By Mark Vester
Former undipsuted heavyweight champion Mike Tyson sat down with Details Magazine to discuss numerous topics about his life and his boxing career. One of Tyson's big inspirations to become a fighter was heavyweight legend Muhammad Ali. Tyson said watching Ali's fights taught him a lot of things that he was able to use in the ring when he turned pro, but the biggest thing he learned from Ali - was how to "be mean."
"Believe it or not, with all that poetry and the butterflies, what I learned from Ali was meanness. He was the meanest fighter of all time. He'd be in there with Foreman, hardest puncher of all time, he'd be in there with Frazier, another hardest puncher, and he'd be taking it, boom, getting pounded, and then he'd turn, when it was his time, and you'd look at that face, and he's screaming. [Does an Ali impression] "I'm not [Throws a punch] scared [Throws a punch] of you, you f**king f*ggot," Tyson said.
"[Throws two punches] You f**king punk. I'm f**king God, and worship me. I'm the greatest. [Throws two punches] You're a little f**king boy, c**ksucker." Nobody at ringside reported it, but nobody sh*t-talked like Ali."
When it came to the subject of the two defeats to Evander Holyfield, Tyson said he shouldn't have been put in the ring with Holyfield so quickly after getting out of prison. Even at that point, Tyson had already stopped caring about boxing and only wanted to make money.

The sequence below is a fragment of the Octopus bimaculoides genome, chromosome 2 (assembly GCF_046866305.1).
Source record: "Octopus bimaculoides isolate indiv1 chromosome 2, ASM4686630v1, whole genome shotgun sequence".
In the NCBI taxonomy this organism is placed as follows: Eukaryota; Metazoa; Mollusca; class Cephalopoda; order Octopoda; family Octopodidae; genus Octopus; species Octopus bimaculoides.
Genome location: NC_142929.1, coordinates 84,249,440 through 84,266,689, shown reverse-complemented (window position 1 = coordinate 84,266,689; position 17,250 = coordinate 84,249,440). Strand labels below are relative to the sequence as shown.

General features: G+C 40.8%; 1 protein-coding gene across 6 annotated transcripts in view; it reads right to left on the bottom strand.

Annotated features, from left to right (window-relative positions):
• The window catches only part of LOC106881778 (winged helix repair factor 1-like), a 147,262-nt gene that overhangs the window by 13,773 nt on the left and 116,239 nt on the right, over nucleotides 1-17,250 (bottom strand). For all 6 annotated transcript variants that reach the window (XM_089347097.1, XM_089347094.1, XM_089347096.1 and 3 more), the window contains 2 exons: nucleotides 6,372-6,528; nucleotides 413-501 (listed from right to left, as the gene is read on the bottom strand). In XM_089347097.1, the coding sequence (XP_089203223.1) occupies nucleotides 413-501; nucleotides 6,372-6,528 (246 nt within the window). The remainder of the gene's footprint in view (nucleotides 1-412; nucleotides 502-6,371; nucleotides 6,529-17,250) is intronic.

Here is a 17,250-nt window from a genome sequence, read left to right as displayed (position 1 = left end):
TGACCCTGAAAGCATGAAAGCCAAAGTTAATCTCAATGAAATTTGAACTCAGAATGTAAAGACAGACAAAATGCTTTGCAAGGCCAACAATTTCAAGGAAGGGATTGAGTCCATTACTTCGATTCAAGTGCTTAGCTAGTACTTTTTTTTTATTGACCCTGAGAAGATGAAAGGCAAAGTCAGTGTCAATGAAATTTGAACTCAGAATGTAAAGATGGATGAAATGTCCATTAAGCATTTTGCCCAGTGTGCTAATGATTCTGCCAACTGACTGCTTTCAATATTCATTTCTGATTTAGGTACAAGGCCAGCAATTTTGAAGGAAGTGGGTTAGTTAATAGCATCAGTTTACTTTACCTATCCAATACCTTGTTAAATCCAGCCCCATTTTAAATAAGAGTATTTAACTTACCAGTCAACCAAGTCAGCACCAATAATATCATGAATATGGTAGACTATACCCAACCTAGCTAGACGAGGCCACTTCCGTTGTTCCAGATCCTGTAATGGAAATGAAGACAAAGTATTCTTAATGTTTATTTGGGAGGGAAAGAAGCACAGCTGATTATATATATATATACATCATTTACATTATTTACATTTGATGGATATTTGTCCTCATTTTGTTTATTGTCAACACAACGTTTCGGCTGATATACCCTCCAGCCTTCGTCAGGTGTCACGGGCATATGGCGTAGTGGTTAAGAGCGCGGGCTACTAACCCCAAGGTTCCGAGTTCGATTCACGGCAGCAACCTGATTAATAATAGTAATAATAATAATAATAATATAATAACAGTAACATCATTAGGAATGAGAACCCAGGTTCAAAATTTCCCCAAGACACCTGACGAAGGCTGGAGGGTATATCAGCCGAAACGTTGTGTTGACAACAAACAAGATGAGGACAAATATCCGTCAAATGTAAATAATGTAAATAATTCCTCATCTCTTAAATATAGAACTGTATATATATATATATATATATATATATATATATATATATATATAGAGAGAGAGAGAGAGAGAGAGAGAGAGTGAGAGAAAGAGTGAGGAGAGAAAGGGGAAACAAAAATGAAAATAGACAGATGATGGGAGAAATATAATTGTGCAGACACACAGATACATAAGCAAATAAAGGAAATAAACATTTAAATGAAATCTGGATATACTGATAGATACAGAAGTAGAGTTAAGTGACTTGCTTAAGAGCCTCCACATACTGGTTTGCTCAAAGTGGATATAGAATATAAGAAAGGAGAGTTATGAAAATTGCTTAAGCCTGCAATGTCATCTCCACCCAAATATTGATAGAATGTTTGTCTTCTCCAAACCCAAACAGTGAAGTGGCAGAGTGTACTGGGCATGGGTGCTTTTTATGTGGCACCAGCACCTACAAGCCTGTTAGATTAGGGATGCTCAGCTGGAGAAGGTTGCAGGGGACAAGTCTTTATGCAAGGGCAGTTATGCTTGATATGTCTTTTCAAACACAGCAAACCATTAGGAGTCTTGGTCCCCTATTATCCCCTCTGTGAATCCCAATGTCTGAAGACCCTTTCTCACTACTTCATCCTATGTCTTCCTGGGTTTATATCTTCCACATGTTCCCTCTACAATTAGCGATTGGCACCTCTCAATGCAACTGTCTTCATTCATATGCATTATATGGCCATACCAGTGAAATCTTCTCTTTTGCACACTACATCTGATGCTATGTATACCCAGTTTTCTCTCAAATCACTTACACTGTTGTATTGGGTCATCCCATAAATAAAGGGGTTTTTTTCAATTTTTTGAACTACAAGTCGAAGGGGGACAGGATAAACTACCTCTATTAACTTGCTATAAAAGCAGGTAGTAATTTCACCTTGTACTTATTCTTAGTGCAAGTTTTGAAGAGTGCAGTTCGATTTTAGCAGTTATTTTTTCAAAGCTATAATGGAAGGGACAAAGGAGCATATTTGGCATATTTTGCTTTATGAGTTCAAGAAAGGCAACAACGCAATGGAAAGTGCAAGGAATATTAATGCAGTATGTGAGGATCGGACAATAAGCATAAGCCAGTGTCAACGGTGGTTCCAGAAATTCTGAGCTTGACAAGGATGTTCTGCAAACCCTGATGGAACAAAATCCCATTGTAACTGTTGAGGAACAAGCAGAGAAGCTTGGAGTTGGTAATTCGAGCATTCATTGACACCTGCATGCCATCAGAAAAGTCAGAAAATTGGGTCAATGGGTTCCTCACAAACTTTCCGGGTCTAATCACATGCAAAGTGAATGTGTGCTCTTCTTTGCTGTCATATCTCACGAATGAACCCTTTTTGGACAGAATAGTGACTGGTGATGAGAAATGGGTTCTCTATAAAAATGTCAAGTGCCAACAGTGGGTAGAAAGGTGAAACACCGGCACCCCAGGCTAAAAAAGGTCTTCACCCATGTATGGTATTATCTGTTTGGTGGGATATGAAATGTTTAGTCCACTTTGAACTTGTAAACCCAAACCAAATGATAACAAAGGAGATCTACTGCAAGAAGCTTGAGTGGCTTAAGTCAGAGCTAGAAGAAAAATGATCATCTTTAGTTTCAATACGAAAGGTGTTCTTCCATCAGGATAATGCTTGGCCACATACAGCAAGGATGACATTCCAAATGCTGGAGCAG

"Man, I didn't care about boxing anymore. I was wrong to do that—all wrong—all crazy to do that. But that wasn't about boxing. I just wanted to f**king maim him. I had no business being in that ring. A year out of prison, 16 months out of prison, already with two belts to defend? I had no business with those belts. I was already done," Tyson said.
"They put you, a writer, in prison, for three years, hands tied behind your back. Then they put you up against some hack, and you outwrite him, and they give you two awards. And then I put you up against a Nobel Prize winner? Absurd."
Another big inspiration to Tyson was Jack Dempsey, another heavyweight legend. He said Dempsey taught him the required skills to be a killer, to be vicious in the ring and to make his opponents suffer.
"I studied every fighter in history, at my manager's house up in Catskill, 'cause he had all the greatest fights on film, he had every last one of them, and I watched them all, every night. They were all so vicious, man. Jake LaMotta, Henry Armstrong, Carmen Basilio. Sugar Ray—God, he was vicious," Tyson said.
"But Jack Dempsey more than anyone. All these guys let you know they wanted to murder you, and they'd take shots from you, over and over and over, get beat senseless, just so they could get theirs in. Sugar Ray maybe most of all. But Jack Dempsey? He wanted to maim you. He didn't want you dead. He wanted you to suffer. He wanted to shatter your eye socket, destroy your cheeks, your chinbone. That's what I learned from Mr. Dempsey, and I believe I learned it well."
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